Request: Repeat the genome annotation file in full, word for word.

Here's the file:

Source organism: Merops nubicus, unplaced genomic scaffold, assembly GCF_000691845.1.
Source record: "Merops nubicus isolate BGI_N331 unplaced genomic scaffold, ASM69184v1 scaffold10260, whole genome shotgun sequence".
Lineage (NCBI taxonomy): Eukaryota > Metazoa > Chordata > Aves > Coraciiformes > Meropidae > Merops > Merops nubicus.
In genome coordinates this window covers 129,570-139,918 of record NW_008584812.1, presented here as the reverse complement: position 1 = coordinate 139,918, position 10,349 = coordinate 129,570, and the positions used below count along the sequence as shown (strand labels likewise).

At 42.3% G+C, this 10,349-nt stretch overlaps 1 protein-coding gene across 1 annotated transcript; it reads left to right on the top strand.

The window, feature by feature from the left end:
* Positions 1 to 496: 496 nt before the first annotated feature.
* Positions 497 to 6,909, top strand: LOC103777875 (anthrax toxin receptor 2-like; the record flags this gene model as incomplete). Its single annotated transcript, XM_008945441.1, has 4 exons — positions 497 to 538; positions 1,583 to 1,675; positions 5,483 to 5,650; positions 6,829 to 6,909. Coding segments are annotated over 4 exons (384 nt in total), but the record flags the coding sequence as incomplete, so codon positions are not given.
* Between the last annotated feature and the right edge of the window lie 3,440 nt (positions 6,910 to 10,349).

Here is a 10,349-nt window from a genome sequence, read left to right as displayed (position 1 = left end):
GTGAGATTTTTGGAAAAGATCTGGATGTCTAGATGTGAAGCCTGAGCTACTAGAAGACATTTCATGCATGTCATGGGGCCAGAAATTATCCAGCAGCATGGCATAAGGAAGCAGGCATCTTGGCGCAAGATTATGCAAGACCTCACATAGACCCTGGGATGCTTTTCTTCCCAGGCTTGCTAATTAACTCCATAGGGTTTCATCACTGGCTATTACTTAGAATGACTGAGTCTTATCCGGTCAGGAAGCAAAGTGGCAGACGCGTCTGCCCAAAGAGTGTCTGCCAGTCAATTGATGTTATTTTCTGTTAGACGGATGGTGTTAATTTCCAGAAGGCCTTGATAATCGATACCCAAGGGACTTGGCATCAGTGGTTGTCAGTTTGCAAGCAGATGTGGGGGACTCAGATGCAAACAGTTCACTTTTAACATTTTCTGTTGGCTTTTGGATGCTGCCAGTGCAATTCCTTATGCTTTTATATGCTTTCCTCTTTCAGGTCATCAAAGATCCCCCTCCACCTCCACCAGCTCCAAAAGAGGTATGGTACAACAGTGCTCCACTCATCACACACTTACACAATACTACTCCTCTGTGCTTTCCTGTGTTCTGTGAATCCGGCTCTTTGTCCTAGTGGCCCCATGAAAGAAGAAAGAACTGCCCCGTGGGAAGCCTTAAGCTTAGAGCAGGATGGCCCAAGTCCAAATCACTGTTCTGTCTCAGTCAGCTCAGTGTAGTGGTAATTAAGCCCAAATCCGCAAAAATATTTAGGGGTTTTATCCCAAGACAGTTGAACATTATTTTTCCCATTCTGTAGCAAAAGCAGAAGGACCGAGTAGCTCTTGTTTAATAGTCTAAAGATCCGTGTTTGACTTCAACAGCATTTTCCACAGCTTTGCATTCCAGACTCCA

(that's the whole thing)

Source organism: Merops nubicus, unplaced genomic scaffold, assembly GCF_000691845.1.
Source record: "Merops nubicus isolate BGI_N331 unplaced genomic scaffold, ASM69184v1 scaffold10260, whole genome shotgun sequence".
Lineage (NCBI taxonomy): Eukaryota > Metazoa > Chordata > Aves > Coraciiformes > Meropidae > Merops > Merops nubicus.
In genome coordinates this window covers 129,570-139,918 of record NW_008584812.1, presented here as the reverse complement: position 1 = coordinate 139,918, position 10,349 = coordinate 129,570, and the positions used below count along the sequence as shown (strand labels likewise).

At 42.3% G+C, this 10,349-nt stretch overlaps 1 protein-coding gene across 1 annotated transcript; it reads left to right on the top strand.

The window, feature by feature from the left end:
* Positions 1 to 496: 496 nt before the first annotated feature.
* Positions 497 to 6,909, top strand: LOC103777875 (anthrax toxin receptor 2-like; the record flags this gene model as incomplete). Its single annotated transcript, XM_008945441.1, has 4 exons — positions 497 to 538; positions 1,583 to 1,675; positions 5,483 to 5,650; positions 6,829 to 6,909. Coding segments are annotated over 4 exons (384 nt in total), but the record flags the coding sequence as incomplete, so codon positions are not given.
* Between the last annotated feature and the right edge of the window lie 3,440 nt (positions 6,910 to 10,349).

Here is a 10,349-nt window from a genome sequence, read left to right as displayed (position 1 = left end):
GTGAGATTTTTGGAAAAGATCTGGATGTCTAGATGTGAAGCCTGAGCTACTAGAAGACATTTCATGCATGTCATGGGGCCAGAAATTATCCAGCAGCATGGCATAAGGAAGCAGGCATCTTGGCGCAAGATTATGCAAGACCTCACATAGACCCTGGGATGCTTTTCTTCCCAGGCTTGCTAATTAACTCCATAGGGTTTCATCACTGGCTATTACTTAGAATGACTGAGTCTTATCCGGTCAGGAAGCAAAGTGGCAGACGCGTCTGCCCAAAGAGTGTCTGCCAGTCAATTGATGTTATTTTCTGTTAGACGGATGGTGTTAATTTCCAGAAGGCCTTGATAATCGATACCCAAGGGACTTGGCATCAGTGGTTGTCAGTTTGCAAGCAGATGTGGGGGACTCAGATGCAAACAGTTCACTTTTAACATTTTCTGTTGGCTTTTGGATGCTGCCAGTGCAATTCCTTATGCTTTTATATGCTTTCCTCTTTCAGGTCATCAAAGATCCCCCTCCACCTCCACCAGCTCCAAAAGAGGTATGGTACAACAGTGCTCCACTCATCACACACTTACACAATACTACTCCTCTGTGCTTTCCTGTGTTCTGTGAATCCGGCTCTTTGTCCTAGTGGCCCCATGAAAGAAGAAAGAACTGCCCCGTGGGAAGCCTTAAGCTTAGAGCAGGATGGCCCAAGTCCAAATCACTGTTCTGTCTCAGTCAGCTCAGTGTAGTGGTAATTAAGCCCAAATCCGCAAAAATATTTAGGGGTTTTATCCCAAGACAGTTGAACATTATTTTTCCCATTCTGTAGCAAAAGCAGAAGGACCGAGTAGCTCTTGTTTAATAGTCTAAAGATCCGTGTTTGACTTCAACAGCATTTTCCACAGCTTTGCATTCCAGACTCCA